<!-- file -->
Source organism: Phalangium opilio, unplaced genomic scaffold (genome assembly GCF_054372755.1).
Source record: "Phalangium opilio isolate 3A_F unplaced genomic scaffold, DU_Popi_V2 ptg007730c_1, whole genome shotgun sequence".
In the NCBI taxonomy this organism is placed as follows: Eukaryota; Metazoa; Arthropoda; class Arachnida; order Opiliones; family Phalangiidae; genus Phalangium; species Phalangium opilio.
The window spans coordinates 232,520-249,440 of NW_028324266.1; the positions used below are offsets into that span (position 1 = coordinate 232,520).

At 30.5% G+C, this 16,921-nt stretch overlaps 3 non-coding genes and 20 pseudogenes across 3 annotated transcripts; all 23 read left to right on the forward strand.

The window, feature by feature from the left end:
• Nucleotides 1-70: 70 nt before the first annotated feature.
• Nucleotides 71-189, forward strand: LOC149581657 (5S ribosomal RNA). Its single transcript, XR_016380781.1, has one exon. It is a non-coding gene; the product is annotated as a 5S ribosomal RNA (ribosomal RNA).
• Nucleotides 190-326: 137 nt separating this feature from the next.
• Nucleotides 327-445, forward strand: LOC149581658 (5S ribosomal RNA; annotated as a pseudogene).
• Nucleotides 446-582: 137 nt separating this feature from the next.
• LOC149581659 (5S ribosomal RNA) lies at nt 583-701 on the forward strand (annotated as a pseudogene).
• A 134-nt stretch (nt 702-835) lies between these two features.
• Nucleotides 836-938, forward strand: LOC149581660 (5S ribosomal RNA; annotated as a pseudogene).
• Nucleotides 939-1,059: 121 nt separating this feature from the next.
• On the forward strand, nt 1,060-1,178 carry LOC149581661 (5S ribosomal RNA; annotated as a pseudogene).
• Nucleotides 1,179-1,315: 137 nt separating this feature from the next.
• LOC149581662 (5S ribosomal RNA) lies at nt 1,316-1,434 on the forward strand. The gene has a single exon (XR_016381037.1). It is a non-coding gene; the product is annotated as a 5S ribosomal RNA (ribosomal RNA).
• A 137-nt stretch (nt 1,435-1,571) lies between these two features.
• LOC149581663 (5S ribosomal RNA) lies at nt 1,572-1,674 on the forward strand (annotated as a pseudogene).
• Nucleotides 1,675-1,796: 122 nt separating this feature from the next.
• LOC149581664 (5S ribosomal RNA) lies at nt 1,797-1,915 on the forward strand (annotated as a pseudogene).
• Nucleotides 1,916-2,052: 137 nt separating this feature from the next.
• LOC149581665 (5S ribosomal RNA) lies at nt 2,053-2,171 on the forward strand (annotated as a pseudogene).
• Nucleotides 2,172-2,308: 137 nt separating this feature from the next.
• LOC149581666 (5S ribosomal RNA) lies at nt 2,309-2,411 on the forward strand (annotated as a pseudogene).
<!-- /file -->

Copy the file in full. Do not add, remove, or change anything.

Source organism: Phalangium opilio, unplaced genomic scaffold (genome assembly GCF_054372755.1).
Source record: "Phalangium opilio isolate 3A_F unplaced genomic scaffold, DU_Popi_V2 ptg007730c_1, whole genome shotgun sequence".
In the NCBI taxonomy this organism is placed as follows: Eukaryota; Metazoa; Arthropoda; class Arachnida; order Opiliones; family Phalangiidae; genus Phalangium; species Phalangium opilio.
The window spans coordinates 232,520-249,440 of NW_028324266.1; the positions used below are offsets into that span (position 1 = coordinate 232,520).

At 30.5% G+C, this 16,921-nt stretch overlaps 3 non-coding genes and 20 pseudogenes across 3 annotated transcripts; all 23 read left to right on the forward strand.

The window, feature by feature from the left end:
• Nucleotides 1-70: 70 nt before the first annotated feature.
• Nucleotides 71-189, forward strand: LOC149581657 (5S ribosomal RNA). Its single transcript, XR_016380781.1, has one exon. It is a non-coding gene; the product is annotated as a 5S ribosomal RNA (ribosomal RNA).
• Nucleotides 190-326: 137 nt separating this feature from the next.
• Nucleotides 327-445, forward strand: LOC149581658 (5S ribosomal RNA; annotated as a pseudogene).
• Nucleotides 446-582: 137 nt separating this feature from the next.
• LOC149581659 (5S ribosomal RNA) lies at nt 583-701 on the forward strand (annotated as a pseudogene).
• A 134-nt stretch (nt 702-835) lies between these two features.
• Nucleotides 836-938, forward strand: LOC149581660 (5S ribosomal RNA; annotated as a pseudogene).
• Nucleotides 939-1,059: 121 nt separating this feature from the next.
• On the forward strand, nt 1,060-1,178 carry LOC149581661 (5S ribosomal RNA; annotated as a pseudogene).
• Nucleotides 1,179-1,315: 137 nt separating this feature from the next.
• LOC149581662 (5S ribosomal RNA) lies at nt 1,316-1,434 on the forward strand. The gene has a single exon (XR_016381037.1). It is a non-coding gene; the product is annotated as a 5S ribosomal RNA (ribosomal RNA).
• A 137-nt stretch (nt 1,435-1,571) lies between these two features.
• LOC149581663 (5S ribosomal RNA) lies at nt 1,572-1,674 on the forward strand (annotated as a pseudogene).
• Nucleotides 1,675-1,796: 122 nt separating this feature from the next.
• LOC149581664 (5S ribosomal RNA) lies at nt 1,797-1,915 on the forward strand (annotated as a pseudogene).
• Nucleotides 1,916-2,052: 137 nt separating this feature from the next.
• LOC149581665 (5S ribosomal RNA) lies at nt 2,053-2,171 on the forward strand (annotated as a pseudogene).
• Nucleotides 2,172-2,308: 137 nt separating this feature from the next.
• LOC149581666 (5S ribosomal RNA) lies at nt 2,309-2,411 on the forward strand (annotated as a pseudogene).